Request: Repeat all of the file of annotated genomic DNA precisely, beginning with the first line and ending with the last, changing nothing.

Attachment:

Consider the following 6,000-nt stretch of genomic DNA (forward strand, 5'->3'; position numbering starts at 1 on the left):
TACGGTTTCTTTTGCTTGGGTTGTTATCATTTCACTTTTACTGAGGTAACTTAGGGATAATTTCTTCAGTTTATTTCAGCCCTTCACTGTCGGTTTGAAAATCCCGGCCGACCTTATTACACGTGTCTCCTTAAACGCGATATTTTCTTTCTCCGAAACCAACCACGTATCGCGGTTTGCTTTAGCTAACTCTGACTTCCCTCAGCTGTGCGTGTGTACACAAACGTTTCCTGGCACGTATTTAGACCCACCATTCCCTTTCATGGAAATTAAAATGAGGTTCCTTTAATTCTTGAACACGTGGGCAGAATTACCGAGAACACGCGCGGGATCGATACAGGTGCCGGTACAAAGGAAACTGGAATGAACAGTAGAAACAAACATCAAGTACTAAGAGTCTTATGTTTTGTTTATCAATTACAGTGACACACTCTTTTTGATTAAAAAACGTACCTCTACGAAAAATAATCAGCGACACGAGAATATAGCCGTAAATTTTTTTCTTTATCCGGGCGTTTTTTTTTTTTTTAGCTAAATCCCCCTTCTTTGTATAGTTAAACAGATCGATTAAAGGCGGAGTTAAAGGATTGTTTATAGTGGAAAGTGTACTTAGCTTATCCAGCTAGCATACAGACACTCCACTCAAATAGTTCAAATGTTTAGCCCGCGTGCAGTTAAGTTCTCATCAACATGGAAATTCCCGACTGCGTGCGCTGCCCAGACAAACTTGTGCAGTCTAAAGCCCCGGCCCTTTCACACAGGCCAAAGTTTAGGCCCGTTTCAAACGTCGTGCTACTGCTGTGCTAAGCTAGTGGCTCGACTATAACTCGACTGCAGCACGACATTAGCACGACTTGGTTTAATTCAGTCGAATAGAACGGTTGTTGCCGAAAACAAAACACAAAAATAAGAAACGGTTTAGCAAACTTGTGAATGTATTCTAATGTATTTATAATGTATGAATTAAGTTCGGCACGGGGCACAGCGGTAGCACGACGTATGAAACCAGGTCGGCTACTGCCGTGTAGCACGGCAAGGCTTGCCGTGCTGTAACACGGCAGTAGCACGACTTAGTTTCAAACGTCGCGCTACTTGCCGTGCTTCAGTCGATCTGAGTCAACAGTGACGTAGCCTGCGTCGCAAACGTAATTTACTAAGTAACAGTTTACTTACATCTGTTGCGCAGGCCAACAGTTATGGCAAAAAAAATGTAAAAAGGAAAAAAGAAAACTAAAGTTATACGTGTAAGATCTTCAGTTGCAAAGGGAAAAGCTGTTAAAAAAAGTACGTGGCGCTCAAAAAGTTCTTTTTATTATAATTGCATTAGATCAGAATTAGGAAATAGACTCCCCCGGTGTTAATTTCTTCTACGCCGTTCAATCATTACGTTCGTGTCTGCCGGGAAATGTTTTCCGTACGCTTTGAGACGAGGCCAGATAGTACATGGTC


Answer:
Consider the following 6,000-nt stretch of genomic DNA (forward strand, 5'->3'; position numbering starts at 1 on the left):
TACGGTTTCTTTTGCTTGGGTTGTTATCATTTCACTTTTACTGAGGTAACTTAGGGATAATTTCTTCAGTTTATTTCAGCCCTTCACTGTCGGTTTGAAAATCCCGGCCGACCTTATTACACGTGTCTCCTTAAACGCGATATTTTCTTTCTCCGAAACCAACCACGTATCGCGGTTTGCTTTAGCTAACTCTGACTTCCCTCAGCTGTGCGTGTGTACACAAACGTTTCCTGGCACGTATTTAGACCCACCATTCCCTTTCATGGAAATTAAAATGAGGTTCCTTTAATTCTTGAACACGTGGGCAGAATTACCGAGAACACGCGCGGGATCGATACAGGTGCCGGTACAAAGGAAACTGGAATGAACAGTAGAAACAAACATCAAGTACTAAGAGTCTTATGTTTTGTTTATCAATTACAGTGACACACTCTTTTTGATTAAAAAACGTACCTCTACGAAAAATAATCAGCGACACGAGAATATAGCCGTAAATTTTTTTCTTTATCCGGGCGTTTTTTTTTTTTTTAGCTAAATCCCCCTTCTTTGTATAGTTAAACAGATCGATTAAAGGCGGAGTTAAAGGATTGTTTATAGTGGAAAGTGTACTTAGCTTATCCAGCTAGCATACAGACACTCCACTCAAATAGTTCAAATGTTTAGCCCGCGTGCAGTTAAGTTCTCATCAACATGGAAATTCCCGACTGCGTGCGCTGCCCAGACAAACTTGTGCAGTCTAAAGCCCCGGCCCTTTCACACAGGCCAAAGTTTAGGCCCGTTTCAAACGTCGTGCTACTGCTGTGCTAAGCTAGTGGCTCGACTATAACTCGACTGCAGCACGACATTAGCACGACTTGGTTTAATTCAGTCGAATAGAACGGTTGTTGCCGAAAACAAAACACAAAAATAAGAAACGGTTTAGCAAACTTGTGAATGTATTCTAATGTATTTATAATGTATGAATTAAGTTCGGCACGGGGCACAGCGGTAGCACGACGTATGAAACCAGGTCGGCTACTGCCGTGTAGCACGGCAAGGCTTGCCGTGCTGTAACACGGCAGTAGCACGACTTAGTTTCAAACGTCGCGCTACTTGCCGTGCTTCAGTCGATCTGAGTCAACAGTGACGTAGCCTGCGTCGCAAACGTAATTTACTAAGTAACAGTTTACTTACATCTGTTGCGCAGGCCAACAGTTATGGCAAAAAAAATGTAAAAAGGAAAAAAGAAAACTAAAGTTATACGTGTAAGATCTTCAGTTGCAAAGGGAAAAGCTGTTAAAAAAAGTACGTGGCGCTCAAAAAGTTCTTTTTATTATAATTGCATTAGATCAGAATTAGGAAATAGACTCCCCCGGTGTTAATTTCTTCTACGCCGTTCAATCATTACGTTCGTGTCTGCCGGGAAATGTTTTCCGTACGCTTTGAGACGAGGCCAGATAGTACATGGTC